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Biscuit Epsiode

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1018533.  Wed Aug 28, 2013 2:56 pm Reply with quote

*groan* honest

1018540.  Wed Aug 28, 2013 3:25 pm Reply with quote

Yep. She spent at least 20 minutes trying to figure out how to separate them.

1018542.  Wed Aug 28, 2013 3:28 pm Reply with quote

You are mean :)

1018572.  Wed Aug 28, 2013 8:18 pm Reply with quote


Some sources on slang allege that the 2 coin is commonly known as a pair of knickers. A small prize for anyone who's ever actually heard this.

Never heard it, but I like it.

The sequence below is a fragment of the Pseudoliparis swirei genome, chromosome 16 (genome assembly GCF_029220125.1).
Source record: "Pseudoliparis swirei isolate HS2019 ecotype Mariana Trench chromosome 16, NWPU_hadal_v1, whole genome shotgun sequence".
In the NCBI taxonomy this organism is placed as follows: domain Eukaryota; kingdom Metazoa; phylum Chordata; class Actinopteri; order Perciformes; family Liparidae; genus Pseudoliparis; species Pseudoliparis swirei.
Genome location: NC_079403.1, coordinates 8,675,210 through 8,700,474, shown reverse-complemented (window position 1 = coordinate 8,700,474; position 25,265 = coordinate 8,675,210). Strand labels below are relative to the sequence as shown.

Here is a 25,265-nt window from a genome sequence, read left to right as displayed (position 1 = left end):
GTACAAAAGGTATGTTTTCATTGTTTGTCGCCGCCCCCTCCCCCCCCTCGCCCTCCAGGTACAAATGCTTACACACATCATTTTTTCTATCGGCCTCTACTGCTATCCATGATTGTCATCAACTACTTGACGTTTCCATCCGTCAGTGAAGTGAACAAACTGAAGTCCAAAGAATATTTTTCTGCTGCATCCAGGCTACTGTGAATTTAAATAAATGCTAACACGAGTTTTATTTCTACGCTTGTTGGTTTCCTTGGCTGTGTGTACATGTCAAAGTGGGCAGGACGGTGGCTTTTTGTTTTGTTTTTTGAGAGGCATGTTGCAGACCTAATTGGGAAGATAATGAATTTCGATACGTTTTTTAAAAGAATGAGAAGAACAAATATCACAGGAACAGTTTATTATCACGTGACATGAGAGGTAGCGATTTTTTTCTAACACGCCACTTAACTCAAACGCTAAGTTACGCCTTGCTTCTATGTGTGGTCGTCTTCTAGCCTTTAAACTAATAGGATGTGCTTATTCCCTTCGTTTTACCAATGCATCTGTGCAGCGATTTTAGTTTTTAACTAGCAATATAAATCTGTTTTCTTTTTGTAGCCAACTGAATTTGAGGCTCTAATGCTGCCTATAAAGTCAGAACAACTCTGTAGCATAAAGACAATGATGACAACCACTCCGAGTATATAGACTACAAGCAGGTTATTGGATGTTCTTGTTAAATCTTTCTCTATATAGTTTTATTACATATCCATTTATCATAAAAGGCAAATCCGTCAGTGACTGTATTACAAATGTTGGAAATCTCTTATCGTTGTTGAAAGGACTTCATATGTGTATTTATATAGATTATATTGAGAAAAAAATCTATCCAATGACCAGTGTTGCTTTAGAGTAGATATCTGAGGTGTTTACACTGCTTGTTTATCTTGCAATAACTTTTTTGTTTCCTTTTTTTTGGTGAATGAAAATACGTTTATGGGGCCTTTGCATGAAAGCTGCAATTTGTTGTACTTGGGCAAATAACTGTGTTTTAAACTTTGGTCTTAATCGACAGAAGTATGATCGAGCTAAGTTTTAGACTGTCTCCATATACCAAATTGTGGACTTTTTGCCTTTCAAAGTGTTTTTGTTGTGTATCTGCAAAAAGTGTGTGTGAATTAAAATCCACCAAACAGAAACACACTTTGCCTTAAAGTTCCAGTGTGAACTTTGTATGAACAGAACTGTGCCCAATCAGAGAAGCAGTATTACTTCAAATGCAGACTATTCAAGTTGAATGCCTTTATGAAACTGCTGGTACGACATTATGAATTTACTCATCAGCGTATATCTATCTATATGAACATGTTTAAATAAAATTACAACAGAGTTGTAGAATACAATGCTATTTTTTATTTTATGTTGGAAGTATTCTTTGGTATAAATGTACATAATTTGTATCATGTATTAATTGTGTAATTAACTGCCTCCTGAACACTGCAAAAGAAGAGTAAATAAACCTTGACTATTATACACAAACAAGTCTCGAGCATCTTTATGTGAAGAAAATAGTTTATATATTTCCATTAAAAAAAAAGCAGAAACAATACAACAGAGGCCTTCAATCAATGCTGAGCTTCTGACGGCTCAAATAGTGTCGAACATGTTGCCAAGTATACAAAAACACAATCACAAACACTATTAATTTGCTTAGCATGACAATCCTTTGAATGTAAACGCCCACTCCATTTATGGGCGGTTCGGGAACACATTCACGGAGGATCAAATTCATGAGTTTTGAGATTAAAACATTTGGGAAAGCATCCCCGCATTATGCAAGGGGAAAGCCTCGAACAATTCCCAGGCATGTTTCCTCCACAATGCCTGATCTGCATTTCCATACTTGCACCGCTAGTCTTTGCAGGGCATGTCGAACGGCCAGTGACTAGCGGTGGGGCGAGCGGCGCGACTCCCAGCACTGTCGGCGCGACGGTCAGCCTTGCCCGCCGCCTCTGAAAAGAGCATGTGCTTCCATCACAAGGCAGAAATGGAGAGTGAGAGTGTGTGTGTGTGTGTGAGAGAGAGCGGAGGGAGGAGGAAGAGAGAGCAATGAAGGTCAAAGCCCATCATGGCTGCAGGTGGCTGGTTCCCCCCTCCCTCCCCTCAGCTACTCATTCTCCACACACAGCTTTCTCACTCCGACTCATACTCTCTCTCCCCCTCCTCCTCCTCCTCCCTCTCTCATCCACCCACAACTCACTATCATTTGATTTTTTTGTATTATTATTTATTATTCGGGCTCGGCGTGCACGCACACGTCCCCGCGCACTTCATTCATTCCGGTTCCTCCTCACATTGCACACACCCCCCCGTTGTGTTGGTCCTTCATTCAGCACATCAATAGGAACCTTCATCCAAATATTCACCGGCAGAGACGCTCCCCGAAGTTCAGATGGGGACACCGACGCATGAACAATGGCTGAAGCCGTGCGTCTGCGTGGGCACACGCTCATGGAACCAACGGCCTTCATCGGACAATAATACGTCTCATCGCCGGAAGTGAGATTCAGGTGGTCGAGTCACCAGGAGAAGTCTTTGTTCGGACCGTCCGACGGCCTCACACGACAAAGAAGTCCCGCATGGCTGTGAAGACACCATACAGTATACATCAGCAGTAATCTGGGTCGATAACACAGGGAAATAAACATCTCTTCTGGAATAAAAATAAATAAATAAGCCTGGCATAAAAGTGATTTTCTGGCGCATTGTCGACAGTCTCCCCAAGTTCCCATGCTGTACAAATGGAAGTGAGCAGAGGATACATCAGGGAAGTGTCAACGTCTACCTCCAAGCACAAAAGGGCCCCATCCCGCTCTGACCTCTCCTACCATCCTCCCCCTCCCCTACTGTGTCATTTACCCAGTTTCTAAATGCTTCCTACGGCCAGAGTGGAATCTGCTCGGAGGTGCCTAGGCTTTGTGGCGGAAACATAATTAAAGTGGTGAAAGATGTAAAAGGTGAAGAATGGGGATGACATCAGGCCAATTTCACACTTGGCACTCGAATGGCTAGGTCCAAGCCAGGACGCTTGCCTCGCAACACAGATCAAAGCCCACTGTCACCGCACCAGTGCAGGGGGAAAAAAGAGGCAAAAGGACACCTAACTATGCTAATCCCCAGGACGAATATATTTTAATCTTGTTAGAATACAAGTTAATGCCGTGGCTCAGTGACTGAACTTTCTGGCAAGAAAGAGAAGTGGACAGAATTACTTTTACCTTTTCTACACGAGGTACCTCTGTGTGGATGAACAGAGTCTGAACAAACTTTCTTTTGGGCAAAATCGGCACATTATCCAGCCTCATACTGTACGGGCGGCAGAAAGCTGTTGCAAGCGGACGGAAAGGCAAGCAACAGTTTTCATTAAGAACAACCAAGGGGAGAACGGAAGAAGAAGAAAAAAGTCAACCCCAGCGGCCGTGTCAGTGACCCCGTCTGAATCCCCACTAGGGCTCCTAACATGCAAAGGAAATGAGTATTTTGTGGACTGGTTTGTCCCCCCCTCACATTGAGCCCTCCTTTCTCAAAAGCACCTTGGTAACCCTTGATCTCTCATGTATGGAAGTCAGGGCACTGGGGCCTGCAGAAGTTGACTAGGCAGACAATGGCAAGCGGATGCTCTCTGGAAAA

1018581.  Thu Aug 29, 2013 2:19 am Reply with quote

Who calls a pound a "knicker" these days?

1018657.  Thu Aug 29, 2013 10:47 am Reply with quote

I always thought of it as being a Cockney word, though I don't think it's rhyming slang.

1018727.  Fri Aug 30, 2013 2:22 am Reply with quote

I'm FAIRLY sure that 'half a knicker' for ten bob was because 'a knicker' was a pound
Why? Well, nobody knows
But the most likely explanation is horseracing slang; a nicker originally being a losing bet (from ~1850) - nicker = neigh = nay

The Tote Museum quotes 1871 as the first use of 'nicker' being a pound, claiming that "all racecourse bets were changed in that year to be a minimum of 1", but this seems incredibly expensive to me - at a time when a day trip to Epsom Races, including entrance fee, was a shilling - and makes me think that they have it wrong


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